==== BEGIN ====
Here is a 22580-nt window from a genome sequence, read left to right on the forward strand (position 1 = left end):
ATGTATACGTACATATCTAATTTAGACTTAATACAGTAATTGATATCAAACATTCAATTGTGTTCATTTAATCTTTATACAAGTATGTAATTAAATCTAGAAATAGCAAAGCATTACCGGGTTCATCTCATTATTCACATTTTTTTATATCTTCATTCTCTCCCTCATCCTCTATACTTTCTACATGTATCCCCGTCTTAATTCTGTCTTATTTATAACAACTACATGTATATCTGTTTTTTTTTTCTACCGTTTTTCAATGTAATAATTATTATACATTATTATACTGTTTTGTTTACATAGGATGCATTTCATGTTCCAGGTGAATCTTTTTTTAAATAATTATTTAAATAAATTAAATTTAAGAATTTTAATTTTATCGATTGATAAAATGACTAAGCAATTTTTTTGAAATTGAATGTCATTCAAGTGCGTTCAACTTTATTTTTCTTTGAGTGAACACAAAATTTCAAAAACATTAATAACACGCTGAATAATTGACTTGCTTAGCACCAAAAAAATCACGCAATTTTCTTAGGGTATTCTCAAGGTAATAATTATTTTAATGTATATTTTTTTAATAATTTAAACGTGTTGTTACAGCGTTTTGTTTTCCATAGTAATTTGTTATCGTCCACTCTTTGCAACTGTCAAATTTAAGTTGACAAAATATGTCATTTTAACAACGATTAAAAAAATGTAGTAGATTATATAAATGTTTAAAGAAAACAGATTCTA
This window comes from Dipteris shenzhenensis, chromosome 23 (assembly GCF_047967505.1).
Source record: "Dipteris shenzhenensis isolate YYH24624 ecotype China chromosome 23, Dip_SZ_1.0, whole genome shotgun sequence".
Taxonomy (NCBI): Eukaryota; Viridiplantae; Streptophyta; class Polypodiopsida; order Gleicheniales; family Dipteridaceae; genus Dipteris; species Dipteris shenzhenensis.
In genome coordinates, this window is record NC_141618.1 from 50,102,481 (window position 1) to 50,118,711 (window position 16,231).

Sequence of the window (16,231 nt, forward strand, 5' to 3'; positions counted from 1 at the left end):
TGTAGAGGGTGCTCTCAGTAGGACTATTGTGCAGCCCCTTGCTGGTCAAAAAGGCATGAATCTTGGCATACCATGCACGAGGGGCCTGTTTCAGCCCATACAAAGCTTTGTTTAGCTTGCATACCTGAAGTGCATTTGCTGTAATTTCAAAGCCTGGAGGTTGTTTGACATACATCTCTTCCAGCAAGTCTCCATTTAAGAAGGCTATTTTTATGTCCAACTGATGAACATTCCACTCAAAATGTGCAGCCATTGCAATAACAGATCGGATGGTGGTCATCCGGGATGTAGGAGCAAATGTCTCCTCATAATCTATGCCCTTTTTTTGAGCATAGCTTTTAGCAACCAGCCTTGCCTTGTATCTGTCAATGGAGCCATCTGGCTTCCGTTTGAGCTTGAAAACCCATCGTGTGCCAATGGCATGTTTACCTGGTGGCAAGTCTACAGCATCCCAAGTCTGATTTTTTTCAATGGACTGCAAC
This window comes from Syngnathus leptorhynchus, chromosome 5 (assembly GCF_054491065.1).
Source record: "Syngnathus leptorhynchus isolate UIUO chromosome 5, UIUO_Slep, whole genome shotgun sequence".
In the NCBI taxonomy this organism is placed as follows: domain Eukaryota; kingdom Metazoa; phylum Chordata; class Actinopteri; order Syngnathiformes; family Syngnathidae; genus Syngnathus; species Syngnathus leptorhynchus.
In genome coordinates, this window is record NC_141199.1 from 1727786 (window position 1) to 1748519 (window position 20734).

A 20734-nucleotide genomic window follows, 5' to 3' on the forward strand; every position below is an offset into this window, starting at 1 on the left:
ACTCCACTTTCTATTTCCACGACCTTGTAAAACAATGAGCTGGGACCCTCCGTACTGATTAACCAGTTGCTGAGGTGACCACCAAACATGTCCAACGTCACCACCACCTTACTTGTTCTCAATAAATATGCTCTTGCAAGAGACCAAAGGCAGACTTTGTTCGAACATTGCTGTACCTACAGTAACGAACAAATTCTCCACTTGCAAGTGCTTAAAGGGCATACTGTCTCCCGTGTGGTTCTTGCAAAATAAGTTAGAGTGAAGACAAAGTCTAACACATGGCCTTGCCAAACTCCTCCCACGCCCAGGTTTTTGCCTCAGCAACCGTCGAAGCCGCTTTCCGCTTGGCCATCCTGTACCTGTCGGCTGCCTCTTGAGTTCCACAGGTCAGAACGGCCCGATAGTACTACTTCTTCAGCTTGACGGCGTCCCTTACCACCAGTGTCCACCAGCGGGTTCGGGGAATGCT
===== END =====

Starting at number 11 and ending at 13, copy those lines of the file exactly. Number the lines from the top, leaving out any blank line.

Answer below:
In the NCBI taxonomy this organism is placed as follows: domain Eukaryota; kingdom Metazoa; phylum Chordata; class Actinopteri; order Syngnathiformes; family Syngnathidae; genus Syngnathus; species Syngnathus leptorhynchus.
In genome coordinates, this window is record NC_141199.1 from 1727786 (window position 1) to 1748519 (window position 20734).

A 20734-nucleotide genomic window follows, 5' to 3' on the forward strand; every position below is an offset into this window, starting at 1 on the left: